Printed from the blog of Lori Greene, AHC/CDC, CCPR, FDAI
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Email: lori_greene@allegion.com, Blog: www.idighardware.com or www.ihatehardware.com


Apr 17 2018

News: Locking classrooms becomes latest safety measure in schools

Category: Locks & Keys,School SecurityLori @ 12:49 am Comments (19)
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Since the shooting at Marjory Stoneman Douglas High School, I have thought a lot about lock functions for classroom doors; the news reports and the testimony from Parkland teacher Stacey Lippel added some new perspective.  I highly recommend reading the full testimony, but here is a brief excerpt explaining what happened after the students and teacher exited the classroom upon hearing the fire alarm, and then realized that they needed to go back and shelter in the room:

“I quickly turned around, unlocked my door and then very quickly ensured that the lock was back in a locked position so that when I shut the door, it would already be locked from the outside. (I don’t know how else to describe this action, but it’s very important because it truly saved my life and my students’ lives.)”
From this and all of the other reports I’ve read, I believe that this school had traditional classroom function locks – with a key cylinder on the outside only – and that the school had set a policy for the doors to be kept locked at all times.  Closed and locked doors saved lives in Parkland.  Spokane Public Schools recently announced that they will be testing a similar policy for the rest of the school year.  Even though the school district has updated classroom doors to classroom security locks – which can be locked from the inside with a key – the outside levers will be kept locked.  From the Spokesman-Review:
“Morrison said the district also installed the locks that were designed to prevent someone from entering the classrooms. However, to comply with fire codes, the doors allow teachers and students to open them from inside at anytime in order to leave.

‘We don’t want to lock people in. The idea is to keep people who shouldn’t be in the classroom from coming in,’ Morrison said. ‘Obviously for all of us in today’s world, it’s a shift. But what extra steps can we all take to add that extra layer of security?’

Lewis and Clark High School Principal Marybeth Smith announced to students last week that the locked doors will be part of their routine starting after spring break.”

Lancaster County, South Carolina has adopted a similar protocol, and so has the Kent Washington School District.  At Chemeketa Community College, traditional classroom locks were changed to storeroom function locks, so the outside lever is always locked.

With any type of locks used on classroom doors, there’s the question of what happens to students and teachers left on the corridor side when the doors are locked.  This article from The Guardian details the impossible choice faced by Parkland teachers during the shooting.  This problem exists regardless of the type of lock used.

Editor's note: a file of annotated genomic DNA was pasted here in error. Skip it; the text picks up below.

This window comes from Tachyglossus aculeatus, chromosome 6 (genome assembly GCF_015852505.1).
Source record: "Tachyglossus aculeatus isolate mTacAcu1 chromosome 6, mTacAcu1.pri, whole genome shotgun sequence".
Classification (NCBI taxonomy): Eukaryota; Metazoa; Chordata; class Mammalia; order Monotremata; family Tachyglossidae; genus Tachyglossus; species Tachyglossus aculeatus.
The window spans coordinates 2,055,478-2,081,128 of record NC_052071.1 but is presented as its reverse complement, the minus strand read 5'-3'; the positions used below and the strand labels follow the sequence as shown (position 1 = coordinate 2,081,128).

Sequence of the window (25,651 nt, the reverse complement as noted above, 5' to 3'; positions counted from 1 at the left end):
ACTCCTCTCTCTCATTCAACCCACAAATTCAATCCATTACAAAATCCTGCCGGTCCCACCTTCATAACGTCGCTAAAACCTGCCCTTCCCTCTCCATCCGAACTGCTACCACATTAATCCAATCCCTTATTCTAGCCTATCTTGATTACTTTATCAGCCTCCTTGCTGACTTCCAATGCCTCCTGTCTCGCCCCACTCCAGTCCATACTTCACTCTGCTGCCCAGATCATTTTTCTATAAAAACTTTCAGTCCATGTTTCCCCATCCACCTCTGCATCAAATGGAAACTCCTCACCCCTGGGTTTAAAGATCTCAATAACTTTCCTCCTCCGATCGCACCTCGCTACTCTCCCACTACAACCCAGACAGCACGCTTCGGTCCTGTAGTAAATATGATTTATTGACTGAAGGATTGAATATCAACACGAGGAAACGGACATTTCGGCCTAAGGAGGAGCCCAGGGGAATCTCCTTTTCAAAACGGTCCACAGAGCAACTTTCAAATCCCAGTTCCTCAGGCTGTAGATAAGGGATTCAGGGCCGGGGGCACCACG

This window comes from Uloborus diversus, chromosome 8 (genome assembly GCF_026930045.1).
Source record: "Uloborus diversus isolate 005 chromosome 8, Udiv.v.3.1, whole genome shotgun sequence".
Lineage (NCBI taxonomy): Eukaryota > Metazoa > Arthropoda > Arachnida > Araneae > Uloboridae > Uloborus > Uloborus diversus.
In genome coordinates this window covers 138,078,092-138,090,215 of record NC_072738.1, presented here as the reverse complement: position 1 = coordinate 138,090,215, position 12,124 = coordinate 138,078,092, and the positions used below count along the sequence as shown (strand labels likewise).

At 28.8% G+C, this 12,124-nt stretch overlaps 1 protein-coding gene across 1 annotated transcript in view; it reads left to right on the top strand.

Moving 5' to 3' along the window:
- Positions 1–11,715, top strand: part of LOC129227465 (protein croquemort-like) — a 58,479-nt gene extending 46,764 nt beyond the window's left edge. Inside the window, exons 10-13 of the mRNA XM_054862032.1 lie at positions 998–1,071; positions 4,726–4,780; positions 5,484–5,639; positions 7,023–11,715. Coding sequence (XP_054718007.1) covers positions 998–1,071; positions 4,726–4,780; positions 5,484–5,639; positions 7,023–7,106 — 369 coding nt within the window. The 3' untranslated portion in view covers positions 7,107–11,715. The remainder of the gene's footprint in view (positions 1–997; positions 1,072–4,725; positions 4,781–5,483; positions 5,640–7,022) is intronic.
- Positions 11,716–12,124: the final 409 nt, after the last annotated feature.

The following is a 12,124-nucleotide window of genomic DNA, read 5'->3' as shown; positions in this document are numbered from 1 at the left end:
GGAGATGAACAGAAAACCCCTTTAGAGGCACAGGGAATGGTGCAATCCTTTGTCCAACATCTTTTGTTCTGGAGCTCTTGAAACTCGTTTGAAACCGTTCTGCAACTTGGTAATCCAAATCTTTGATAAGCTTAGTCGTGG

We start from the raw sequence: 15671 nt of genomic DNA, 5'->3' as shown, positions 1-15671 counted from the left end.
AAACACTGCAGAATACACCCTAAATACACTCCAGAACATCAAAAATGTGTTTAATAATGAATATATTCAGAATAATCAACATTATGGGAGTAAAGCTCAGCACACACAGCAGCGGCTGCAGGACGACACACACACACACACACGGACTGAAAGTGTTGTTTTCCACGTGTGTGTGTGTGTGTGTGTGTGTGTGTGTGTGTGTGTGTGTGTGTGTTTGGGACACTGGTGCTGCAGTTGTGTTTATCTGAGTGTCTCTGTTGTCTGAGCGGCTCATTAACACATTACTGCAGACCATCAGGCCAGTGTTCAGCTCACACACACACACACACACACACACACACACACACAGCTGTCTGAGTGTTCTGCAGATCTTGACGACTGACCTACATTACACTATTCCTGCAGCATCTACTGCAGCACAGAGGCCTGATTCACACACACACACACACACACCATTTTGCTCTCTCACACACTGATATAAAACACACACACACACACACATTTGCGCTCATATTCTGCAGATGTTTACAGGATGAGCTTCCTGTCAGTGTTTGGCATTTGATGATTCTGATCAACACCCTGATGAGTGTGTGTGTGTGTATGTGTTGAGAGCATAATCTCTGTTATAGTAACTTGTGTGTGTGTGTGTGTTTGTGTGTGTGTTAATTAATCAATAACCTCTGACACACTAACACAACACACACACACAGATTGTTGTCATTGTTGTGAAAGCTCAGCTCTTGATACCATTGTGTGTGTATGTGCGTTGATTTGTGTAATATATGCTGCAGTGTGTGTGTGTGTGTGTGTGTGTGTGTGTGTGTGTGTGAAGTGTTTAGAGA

I would like to know your preferred lock function for classroom doors, and why.  Is there any way to address the problem of students and teachers being locked out of the classroom?  Please leave a comment in the reply box.

  • A) outside lever locked at all times
  • B) outside lever locked by push button or thumbturn on inside
  • C) outside lever locked by a key in the inside cylinder
  • D) electrified lockdown – local (lock one or more doors from the classroom)
  • E) electrified lockdown – remote (lock all doors from the office)
  • F) other

School administrators, facility managers, locksmiths, and others are looking for this information and would benefit greatly from your insight.

19 Responses to “News: Locking classrooms becomes latest safety measure in schools”

  1. Jack Ostergaard says:

    Most of the school districts we work with have opted for key on the inside with doors left unlocked until needed. Teachers are required to have their keys at all times often on a lanyard with their ID. Several have opted for thumbturns. These have laid out strict rules to the students about when this can be turned (locked) and the very strict consequences for unauthorized use. In buildings that have not been changed over to new lockset systems ie traditional classroom function doors are kept locked. Unfortunately no one can afford electronic systems for every classroom although some have done cross corridor doors.

  2. Austin Bammann says:

    I’ve talked to numerous educators about keeping doors locked and I’m always met with the same response. “We don’t keep our doors shut and locked because we don’t want to have to open the door for late students.” What’s more important? Keeping a door secure and sometimes being inconvenienced or having the piece of mind that your room is secure at all times? It’s simply a matter of holding students accountable for being on time as well as well having a solid plan in the unlikely event of an intruder.

  3. Joe Prosser says:

    My preference after thinking about the reentering the room issue would be for doors to be locked at all times (storeroom function). Teachers must carry a key at all times (along with other staff in the building). In the event of a lockdown/evacuation, doors shall be left open when evacuating the room. This would allow easy reentry if necessary to escape an active shooter. Regardless of open/closed state of door, a teacher with a key should be able to get into any room nearby.

  4. Joe Prosser says: